PD v West Midlands and North West Mental Health Review Tribunal (QBD) (22 October 2003)

Mental Health Review Tribunal – Human Rights – independent and impartial – bias


P, a mental health patient, alleged that a determination by the West Midlands and North West Mental Health Review Tribunal was incompatible with article 6 European Convention on Human Rights and with natural justice and the common law test of bias because a medical member of the tribunal, Dr A, was insufficiently independent. Dr A was employed as a consultant psychiatrist by Mersey Care NHS Trust, which was the Trust responsible for detaining P under section 3 Mental Health Act 1983. Dr A had never worked at the hospital in which P was detained and did not know P or any of medically qualified or other witnesses at the hearing. The tribunal declined to discharge P and P sought to quash the decision because of Dr A’s presence on the tribunal. There was no suggestion of any actual bias on Dr A’s part.


The question for the court was whether in the view of a fair-minded and informed observer there was a real possibility of sub-conscious bias on Dr A’s part.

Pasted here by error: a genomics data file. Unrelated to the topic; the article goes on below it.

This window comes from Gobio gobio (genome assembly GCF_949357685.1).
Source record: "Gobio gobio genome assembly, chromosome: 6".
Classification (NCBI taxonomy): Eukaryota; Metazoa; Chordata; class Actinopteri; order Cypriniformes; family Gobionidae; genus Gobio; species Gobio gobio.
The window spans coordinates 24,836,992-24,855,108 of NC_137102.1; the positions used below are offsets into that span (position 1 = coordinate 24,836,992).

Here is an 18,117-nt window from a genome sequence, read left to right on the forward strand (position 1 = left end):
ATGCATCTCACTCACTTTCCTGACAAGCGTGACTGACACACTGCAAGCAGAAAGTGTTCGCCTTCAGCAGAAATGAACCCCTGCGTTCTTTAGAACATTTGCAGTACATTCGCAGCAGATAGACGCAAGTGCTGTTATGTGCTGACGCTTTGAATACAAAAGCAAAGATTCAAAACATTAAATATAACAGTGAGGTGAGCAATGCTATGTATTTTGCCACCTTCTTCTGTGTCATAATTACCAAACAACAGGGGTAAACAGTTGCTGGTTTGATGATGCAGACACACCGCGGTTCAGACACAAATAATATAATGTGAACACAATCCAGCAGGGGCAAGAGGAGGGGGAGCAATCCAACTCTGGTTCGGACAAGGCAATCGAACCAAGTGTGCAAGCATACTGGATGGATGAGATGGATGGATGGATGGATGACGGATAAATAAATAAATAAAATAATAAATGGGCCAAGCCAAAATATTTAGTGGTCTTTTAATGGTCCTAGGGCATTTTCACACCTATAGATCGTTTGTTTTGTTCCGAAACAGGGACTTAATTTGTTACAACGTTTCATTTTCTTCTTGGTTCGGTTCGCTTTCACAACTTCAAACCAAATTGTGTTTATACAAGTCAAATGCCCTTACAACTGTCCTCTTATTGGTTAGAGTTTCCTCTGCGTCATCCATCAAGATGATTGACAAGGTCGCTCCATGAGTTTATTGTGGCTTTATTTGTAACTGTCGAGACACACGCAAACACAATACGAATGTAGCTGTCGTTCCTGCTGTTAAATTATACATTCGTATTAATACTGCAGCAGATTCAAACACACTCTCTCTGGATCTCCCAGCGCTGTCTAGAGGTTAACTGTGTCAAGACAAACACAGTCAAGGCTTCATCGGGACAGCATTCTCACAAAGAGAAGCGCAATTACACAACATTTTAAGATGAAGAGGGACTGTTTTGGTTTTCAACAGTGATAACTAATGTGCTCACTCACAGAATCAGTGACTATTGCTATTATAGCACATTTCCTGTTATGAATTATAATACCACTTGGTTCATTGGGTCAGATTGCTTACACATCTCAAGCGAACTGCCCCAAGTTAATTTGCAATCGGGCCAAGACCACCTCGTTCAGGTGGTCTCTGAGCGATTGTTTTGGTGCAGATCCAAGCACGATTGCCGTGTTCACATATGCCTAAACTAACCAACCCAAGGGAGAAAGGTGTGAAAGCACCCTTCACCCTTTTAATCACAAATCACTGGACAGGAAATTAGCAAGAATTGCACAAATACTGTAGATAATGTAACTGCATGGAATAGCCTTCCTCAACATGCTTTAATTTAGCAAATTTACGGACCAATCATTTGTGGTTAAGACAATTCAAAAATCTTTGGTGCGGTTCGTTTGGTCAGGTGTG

The judge held that in light of the decision in R v Spear & ors, which concerned the impartiality of members of a court-martial,  the position of Dr A in the tribunal had many of the same attributes relating to independence and impartiality in that there were sufficient safeguards in place to exclude any legitimate doubt as to bias. Dr A was not an “officer” of the relevant health authority under r 8(2) Mental Health Review Tribunal Rules 1983 and was therefore not exempt from sitting on the tribunal. A fair-minded and informed observer would be satisfied that there was no real possibility that the tribunal, or Dr A, were biased as: (i) Dr A worked in a clinical directorate which was separately managed from P’s hospital; (ii) as a consultant psychiatrist he was professionally obliged to act independently in the interests of his patients and not those of his employer; (iii) the guidance to members of tribunals drew members’ attention to potential conflicts of interest which they must raise with the chairman; and (iv) there was no suggestion that Mersey Care NHS Trust could take any beneficial or detrimental step in relation to Dr A’s employment. Further, the requirement imposed by art 5(4) of the Convention, for tribunals to hear cases speedily, would be seriously and adversely affected if medical members were not eligible to sit on tribunals where their employing NHS trust was responsible for detaining the patient.

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